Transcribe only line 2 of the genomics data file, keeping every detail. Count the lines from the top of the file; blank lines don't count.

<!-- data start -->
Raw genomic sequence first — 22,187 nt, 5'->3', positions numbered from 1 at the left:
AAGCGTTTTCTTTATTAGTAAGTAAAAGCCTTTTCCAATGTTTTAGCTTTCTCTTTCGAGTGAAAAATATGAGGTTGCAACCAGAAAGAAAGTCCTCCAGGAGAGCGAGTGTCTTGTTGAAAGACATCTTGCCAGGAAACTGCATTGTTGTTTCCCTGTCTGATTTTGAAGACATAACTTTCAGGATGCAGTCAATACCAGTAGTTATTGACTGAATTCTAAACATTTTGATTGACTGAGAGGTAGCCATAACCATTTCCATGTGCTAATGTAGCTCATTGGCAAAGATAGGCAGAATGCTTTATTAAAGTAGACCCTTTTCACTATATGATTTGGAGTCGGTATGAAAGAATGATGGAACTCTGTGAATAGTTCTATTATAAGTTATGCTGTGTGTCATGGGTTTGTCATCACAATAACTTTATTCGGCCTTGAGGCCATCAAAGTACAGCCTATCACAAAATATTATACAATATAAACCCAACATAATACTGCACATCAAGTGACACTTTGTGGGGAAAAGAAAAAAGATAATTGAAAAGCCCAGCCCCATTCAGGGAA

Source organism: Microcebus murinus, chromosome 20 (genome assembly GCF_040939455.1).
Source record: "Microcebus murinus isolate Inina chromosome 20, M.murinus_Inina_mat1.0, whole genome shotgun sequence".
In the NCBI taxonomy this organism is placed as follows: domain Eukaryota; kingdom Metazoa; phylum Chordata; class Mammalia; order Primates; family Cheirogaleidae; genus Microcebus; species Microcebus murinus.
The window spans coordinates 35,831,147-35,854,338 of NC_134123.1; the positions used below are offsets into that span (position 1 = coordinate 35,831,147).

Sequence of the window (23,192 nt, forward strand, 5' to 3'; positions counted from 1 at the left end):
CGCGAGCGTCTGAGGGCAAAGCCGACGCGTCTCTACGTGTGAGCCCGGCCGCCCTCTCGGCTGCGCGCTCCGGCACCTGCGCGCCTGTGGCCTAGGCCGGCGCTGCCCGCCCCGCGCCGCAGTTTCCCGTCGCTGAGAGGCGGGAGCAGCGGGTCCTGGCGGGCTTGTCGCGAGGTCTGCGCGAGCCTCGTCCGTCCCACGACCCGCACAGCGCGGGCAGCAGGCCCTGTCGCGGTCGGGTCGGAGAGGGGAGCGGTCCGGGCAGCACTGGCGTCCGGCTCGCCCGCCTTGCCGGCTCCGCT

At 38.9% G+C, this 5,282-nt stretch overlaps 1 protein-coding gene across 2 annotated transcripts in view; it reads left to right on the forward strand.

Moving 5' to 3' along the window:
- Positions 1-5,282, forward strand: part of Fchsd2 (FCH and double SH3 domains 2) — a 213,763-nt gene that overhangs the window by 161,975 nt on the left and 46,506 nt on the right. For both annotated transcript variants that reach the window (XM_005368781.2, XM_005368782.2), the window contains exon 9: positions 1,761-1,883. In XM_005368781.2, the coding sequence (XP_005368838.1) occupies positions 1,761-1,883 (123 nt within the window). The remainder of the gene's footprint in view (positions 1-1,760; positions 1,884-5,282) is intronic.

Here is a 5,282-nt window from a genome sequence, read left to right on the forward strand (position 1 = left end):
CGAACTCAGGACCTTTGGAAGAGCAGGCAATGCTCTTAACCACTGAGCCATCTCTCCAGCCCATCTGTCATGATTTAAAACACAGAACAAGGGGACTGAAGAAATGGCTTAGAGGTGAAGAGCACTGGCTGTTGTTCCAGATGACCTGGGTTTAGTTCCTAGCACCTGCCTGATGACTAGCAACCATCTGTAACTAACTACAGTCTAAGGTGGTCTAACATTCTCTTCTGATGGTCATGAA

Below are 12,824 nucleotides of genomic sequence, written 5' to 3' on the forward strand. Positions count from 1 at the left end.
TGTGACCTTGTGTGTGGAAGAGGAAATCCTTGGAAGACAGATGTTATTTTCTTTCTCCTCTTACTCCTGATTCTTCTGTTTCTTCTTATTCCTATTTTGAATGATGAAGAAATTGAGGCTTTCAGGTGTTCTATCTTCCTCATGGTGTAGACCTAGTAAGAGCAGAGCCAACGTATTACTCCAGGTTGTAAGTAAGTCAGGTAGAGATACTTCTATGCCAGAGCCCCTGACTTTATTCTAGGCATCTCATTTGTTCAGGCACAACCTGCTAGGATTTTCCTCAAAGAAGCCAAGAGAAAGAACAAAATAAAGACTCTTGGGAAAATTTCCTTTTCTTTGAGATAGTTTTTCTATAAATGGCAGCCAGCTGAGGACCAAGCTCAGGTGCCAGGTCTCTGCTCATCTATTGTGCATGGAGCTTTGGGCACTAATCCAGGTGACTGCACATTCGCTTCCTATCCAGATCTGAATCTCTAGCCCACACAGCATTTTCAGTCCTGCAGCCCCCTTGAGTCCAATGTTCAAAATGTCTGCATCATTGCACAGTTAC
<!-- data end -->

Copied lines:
AAGCGTTTTCTTTATTAGTAAGTAAAAGCCTTTTCCAATGTTTTAGCTTTCTCTTTCGAGTGAAAAATATGAGGTTGCAACCAGAAAGAAAGTCCTCCAGGAGAGCGAGTGTCTTGTTGAAAGACATCTTGCCAGGAAACTGCATTGTTGTTTCCCTGTCTGATTTTGAAGACATAACTTTCAGGATGCAGTCAATACCAGTAGTTATTGACTGAATTCTAAACATTTTGATTGACTGAGAGGTAGCCATAACCATTTCCATGTGCTAATGTAGCTCATTGGCAAAGATAGGCAGAATGCTTTATTAAAGTAGACCCTTTTCACTATATGATTTGGAGTCGGTATGAAAGAATGATGGAACTCTGTGAATAGTTCTATTATAAGTTATGCTGTGTGTCATGGGTTTGTCATCACAATAACTTTATTCGGCCTTGAGGCCATCAAAGTACAGCCTATCACAAAATATTATACAATATAAACCCAACATAATACTGCACATCAAGTGACACTTTGTGGGGAAAAGAAAAAAGATAATTGAAAAGCCCAGCCCCATTCAGGGAA